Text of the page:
The increasing accessibility and desire to visit some of the most exotic places on the earth is a wonderful thing, to capture that photo on a mountain peak, lounge about on an isolated island, trek to Machu Picchu or take the family to Bali. The more exotic the better, but often the more exotic the location, the less likely it will be that there are effective waste management programs to maintain high volumes of visitors. What happens when the visitors depart? Where do all the water bottles, plastic bags, and coffee cups go?
The amount of solid waste produced by tourists is often an issue, particularly in countries that do not have efficient waste management systems in place. For example, Indonesia has been struggling to deal with the high volumes of waste produced by visitors and it has been reported that hotels are paying staff to bury large volumes of plastic in the beaches.
So here are six ways to be a good earth citizen as you travel about our beautiful world:
1. BYO drink bottle (and try making your own clean water too!)
This doesn’t even have to be country dependent. There are now some excellent technologies for sterilising water sources. If visiting countries where it is not advisable to wash your teeth using tap water let alone drink the tap water, there are some great resources that allow you to clean your water. Two great options:
- UV light steriliser pen such as a SteriPen that destroys more than 99.9 percent of harmful microorganisms, such as Giardia, bacteria, viruses and protozoa;
- A water filtration system such as the Katadyn Vario Water Filter.
2. Carry a reusable cutlery and straw set, even on the plane.
This one can be tricky, and if using metal cutlery, the airport will take the butter knife and perhaps fork from you. However, there are some excellent bamboo style cutler sets that airlines don’t even question. I have to say giving that plastic cutlery set back to the airline hostess is a great feeling. These can also be useful if you’re getting take away or hiking instead of using a single-use plastic cutlery set; just whip out your reusable bamboo cutlery and away you go.
- Bring a thermos or coffee cup to the coffee shop.
3. Bring a thermos or coffee cup to the cafe if you’re on the go.
There are so many really great reusable coffee cup designs available now, and although it may seem like one more thing to carry, it’s a great feeling to be the odd one out in a café in Bali where everyone is getting a single-use take away coffee cup and you’re feeling smug with your stylish thermos or reusable mug. Or even better, taking a moment to slow down, sit in and drink your coffee in a ceramic mug while taking in the scenes or people watching…. You’re on holidays after all, what’s the rush?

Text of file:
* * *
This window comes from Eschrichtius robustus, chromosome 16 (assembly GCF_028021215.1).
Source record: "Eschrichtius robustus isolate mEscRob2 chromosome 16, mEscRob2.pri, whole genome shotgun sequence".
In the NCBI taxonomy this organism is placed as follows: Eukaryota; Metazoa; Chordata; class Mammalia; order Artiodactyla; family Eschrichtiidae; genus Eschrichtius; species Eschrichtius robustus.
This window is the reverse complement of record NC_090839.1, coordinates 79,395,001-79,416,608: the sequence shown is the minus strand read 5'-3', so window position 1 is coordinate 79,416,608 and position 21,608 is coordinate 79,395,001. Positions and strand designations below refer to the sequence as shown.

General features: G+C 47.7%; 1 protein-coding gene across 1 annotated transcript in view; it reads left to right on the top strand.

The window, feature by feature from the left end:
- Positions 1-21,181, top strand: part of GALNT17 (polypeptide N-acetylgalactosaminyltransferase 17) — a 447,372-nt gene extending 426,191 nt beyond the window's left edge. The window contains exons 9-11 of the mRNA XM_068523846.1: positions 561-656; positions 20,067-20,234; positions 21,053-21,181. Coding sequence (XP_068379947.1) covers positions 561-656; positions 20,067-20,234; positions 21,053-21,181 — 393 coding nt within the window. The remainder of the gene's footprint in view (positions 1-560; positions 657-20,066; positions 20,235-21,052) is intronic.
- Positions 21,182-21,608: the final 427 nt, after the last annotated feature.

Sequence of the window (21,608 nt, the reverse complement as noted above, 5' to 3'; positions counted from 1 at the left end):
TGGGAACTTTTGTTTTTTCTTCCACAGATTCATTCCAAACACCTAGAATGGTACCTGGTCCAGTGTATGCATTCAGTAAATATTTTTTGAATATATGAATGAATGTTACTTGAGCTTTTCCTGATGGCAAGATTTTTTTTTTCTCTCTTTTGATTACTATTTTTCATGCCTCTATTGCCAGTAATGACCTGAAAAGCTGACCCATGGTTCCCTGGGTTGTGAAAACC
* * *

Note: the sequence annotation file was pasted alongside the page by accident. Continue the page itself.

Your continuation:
- Have a personal plastic bag ban – even the ones that claim to be biodegradable.
4. Avoid plastic bags – even the ones that claim to be biodegradable.
This is a no-brainer, and really so simple to replace single use bags with a reusable. There are bags small enough to fold up and carry in your back pack, handbag, your pocket or even on a keychain!
- Use non-disposable sanitary items.
5. Use non-disposable sanitary items.
There are many options to reducing period waste that can suit everyone, there are the menstrual cups to period and pee proof underpants. Going reusable at that TOM also means reducing the amount you need to pack in your toiletries bag.
6. For the parents, try switching from disposable diapers to cloth or biodegradable nappies.
This is a tricky one, but the diapers used now will be on the planet long after we are gone. Although cloth nappies can be tricky, especially when traveling, there are biodegradable options that will break down quicker than the plastic ones. Do your research and shop wisely.
Last words of advice on traveling plastic-free…
These are just a few simple ways to make traveling plastic-free easier. The most important thing is to try to be prepared when going on an adventure. I recommend doing your research before arriving somewhere so you better understand the key environmental issues in the place your visiting, it may be waste management, water security, poverty and even air pollution. There is a wealth of knowledge on most places that we travel to (thanks Google!), and it’s important to be aware and build your knowledge of these global issues.
Traveling is a great way to experience new places and cultures, but as they say, remember to leave just your footprints and not your rubbish.
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